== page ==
©Darlene Lancer, 2011, 2019

How to Overcome Fear of Intimacy and Intimacy Fears provided by Darlene Lancer, MFT, a Licensed Marriage and Family Therapist in Santa Monica, CA, and author of Codependency for Dummies

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jamshid
jamshid
6 years ago

It is very nice article. Please send me more.

Regards

Meltem
Meltem
11 months ago

Hello Darlene , I’ve just found your articles and they are very helpful. Lately I broke up with my boyfriend because of the lack of intimacy. But today I can see that I didnt know anything about intimacy. I thought it was something different. I want to buy your book Conquering shame but sadly there is no shipping to Turkey. How can I purchase it? I wonder if we can read it online like pdf or buy it online?

Darlene Lancer, LMFT
10 months ago
Reply to  Meltem

You can get Conquering Shame via Amazon in digital form. My ebooks are available here in PDF form, also.

Tim
Tim
3 years ago

Thank you for this. So needed.

Tina
Tina
5 years ago

I really wish that you, or someone could spell out exactly how to achieve real intimacy. Reading this makes me see that Ive never had an intimate relationship, & am always doing one of the things you mentioned. I know Ive had moments of real intimacy. But Im so depressed & battered after years of relationships not working Im not even sure who I am any more. Im in therapy, & have just started taking antidepressants again (not working yet), plus have just bought your Shame & Codependancy book. But Ive got ADHD & need some real guidelines instead of… Read more »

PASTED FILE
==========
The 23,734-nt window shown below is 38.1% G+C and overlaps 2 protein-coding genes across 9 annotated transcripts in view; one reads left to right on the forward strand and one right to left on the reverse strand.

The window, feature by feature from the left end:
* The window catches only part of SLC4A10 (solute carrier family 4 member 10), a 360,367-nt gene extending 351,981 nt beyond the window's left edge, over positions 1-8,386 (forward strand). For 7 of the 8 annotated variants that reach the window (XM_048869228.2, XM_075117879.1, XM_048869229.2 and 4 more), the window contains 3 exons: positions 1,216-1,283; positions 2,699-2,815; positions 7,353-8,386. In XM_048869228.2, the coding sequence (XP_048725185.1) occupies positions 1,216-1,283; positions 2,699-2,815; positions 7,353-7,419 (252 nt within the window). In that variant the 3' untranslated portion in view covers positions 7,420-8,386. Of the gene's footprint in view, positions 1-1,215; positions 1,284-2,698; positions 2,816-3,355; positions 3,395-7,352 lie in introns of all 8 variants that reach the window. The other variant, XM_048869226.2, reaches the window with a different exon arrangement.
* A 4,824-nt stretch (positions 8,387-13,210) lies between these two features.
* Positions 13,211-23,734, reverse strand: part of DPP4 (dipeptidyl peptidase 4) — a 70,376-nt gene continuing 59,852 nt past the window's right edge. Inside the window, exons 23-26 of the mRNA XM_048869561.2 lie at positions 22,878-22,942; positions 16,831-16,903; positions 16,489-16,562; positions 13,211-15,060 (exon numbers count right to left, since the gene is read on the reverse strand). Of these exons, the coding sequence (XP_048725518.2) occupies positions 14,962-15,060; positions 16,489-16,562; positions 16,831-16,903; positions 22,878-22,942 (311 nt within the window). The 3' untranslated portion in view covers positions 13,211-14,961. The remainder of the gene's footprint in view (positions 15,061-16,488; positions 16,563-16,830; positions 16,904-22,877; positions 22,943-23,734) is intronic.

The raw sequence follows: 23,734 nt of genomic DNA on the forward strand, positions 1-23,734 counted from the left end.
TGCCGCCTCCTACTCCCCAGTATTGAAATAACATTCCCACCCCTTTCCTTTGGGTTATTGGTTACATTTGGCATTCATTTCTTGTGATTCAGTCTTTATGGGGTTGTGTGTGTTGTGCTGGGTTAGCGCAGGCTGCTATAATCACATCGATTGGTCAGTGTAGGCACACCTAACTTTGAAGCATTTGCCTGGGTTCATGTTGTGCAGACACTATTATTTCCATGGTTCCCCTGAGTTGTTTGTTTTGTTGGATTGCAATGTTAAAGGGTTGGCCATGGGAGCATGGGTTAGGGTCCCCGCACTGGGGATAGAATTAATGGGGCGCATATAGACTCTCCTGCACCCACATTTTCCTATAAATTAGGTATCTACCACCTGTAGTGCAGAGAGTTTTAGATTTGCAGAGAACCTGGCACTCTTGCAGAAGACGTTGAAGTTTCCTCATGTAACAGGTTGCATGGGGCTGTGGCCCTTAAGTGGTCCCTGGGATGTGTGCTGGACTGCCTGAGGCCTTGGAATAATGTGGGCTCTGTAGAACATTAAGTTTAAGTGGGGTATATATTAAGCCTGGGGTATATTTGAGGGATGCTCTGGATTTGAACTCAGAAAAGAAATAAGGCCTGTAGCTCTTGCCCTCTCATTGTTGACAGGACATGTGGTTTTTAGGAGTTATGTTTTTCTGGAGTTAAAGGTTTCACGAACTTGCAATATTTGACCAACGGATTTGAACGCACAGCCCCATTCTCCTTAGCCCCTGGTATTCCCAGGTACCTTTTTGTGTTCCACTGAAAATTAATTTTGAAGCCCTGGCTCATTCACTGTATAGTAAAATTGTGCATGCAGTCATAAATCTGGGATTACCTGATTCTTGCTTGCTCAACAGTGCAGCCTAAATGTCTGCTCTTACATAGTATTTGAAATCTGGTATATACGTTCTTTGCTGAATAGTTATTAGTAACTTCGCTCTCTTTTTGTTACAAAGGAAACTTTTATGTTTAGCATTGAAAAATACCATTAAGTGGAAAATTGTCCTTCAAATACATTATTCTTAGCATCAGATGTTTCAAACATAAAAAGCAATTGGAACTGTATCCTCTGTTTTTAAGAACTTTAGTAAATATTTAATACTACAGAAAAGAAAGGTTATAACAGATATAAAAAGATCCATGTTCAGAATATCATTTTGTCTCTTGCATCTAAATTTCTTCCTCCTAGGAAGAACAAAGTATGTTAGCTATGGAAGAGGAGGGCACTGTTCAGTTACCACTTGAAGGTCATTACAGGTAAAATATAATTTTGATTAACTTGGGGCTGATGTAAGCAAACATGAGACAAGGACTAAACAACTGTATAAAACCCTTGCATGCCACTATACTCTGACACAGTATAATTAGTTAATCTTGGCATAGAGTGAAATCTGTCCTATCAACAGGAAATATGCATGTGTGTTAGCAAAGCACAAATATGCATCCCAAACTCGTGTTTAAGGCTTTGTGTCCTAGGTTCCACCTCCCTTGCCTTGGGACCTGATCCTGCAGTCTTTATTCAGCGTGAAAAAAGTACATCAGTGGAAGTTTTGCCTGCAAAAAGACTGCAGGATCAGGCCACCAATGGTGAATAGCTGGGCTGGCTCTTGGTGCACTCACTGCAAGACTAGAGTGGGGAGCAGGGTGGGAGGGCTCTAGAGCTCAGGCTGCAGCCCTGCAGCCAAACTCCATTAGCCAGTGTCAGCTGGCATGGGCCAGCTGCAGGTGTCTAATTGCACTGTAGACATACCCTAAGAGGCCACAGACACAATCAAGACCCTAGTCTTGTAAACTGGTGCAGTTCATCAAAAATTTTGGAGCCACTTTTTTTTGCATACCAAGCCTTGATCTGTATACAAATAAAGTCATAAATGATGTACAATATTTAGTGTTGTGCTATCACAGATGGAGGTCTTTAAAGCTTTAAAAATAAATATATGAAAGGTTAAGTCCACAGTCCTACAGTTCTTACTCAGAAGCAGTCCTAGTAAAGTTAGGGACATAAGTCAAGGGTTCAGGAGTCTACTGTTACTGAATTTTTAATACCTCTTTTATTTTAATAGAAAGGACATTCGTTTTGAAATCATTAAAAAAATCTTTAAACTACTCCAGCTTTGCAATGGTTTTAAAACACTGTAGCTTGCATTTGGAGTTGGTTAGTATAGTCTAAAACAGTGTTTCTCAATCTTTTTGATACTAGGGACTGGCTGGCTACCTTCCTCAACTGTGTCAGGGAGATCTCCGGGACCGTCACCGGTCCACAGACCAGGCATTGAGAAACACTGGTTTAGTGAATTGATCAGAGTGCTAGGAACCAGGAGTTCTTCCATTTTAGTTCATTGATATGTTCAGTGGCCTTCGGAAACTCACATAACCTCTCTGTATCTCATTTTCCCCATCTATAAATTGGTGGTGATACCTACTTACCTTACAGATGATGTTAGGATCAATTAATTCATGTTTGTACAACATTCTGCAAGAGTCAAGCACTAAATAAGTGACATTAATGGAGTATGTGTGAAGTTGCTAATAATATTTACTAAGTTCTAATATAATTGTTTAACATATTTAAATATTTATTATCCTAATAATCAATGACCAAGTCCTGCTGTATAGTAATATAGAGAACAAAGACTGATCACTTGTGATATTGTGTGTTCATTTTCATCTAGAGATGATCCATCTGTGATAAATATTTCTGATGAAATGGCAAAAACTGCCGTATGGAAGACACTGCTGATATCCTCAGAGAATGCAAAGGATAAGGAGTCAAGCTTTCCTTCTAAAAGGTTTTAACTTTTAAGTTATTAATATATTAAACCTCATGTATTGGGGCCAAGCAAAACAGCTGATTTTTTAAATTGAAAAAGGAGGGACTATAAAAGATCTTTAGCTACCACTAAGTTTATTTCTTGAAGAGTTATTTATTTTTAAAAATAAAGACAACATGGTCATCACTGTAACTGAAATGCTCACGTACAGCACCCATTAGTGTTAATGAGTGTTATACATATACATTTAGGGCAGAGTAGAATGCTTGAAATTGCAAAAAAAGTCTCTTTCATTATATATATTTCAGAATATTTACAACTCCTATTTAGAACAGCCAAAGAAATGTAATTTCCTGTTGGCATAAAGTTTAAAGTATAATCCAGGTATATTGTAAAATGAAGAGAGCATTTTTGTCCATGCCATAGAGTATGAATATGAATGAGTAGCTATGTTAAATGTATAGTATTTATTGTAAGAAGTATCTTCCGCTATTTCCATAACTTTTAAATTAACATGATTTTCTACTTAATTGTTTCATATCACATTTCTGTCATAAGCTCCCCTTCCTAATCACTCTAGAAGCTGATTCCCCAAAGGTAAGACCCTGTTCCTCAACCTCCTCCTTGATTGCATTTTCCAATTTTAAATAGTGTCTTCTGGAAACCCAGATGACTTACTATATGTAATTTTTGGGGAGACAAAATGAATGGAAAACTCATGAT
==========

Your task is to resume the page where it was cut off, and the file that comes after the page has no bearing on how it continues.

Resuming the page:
Darlene Lancer, LMFT
5 years ago
Reply to  Tina

You will find that Conquering Shame and Codependency is 1/3 concrete exercises that you can do to overcome shame. As your mood improves, hopefully you’ll be able to take actions that also build confidence and self-esteem. Codependency for Dummies and especially all of my e-workbooks lay out steps to take to achieve your goals. CoDA meetings can be a great support, as well.

Robert Doi
Robert Doi
5 years ago

I really want to subscribe to your blog. I am almost through with your 2d edition book of Codependency For Dummies and I have a sponsor in a 12 step CoDA group. I thoroughly appreciate all you have to say about relationships! Thank you so very much!

Darlene Lancer, MFT
5 years ago
Reply to  Robert Doi

Thank you Robert. I’m glad it’s been helpful. You can subscribe by simply clicking the bookmark tab of your browser.

MARIO S GAY
MARIO S GAY
6 years ago

That was deep ! I am shocked!!! I used the word intimacy so many times, but never really knew what it means. I love this blog, and I enjoyed the summary. I think this is good start for me. Thank you so very much for sharing!

jamshid
jamshid
6 years ago

It is very nice article. Please send me more.

Regards

Darlene Lancer, MFT
6 years ago
Reply to  jamshid

Thank you. Each month, I post helpful blogs at https://www.whatiscodependency.com/blog. You can subscribe to my blog by clicking the bookmark tab on your browser for monthly updates.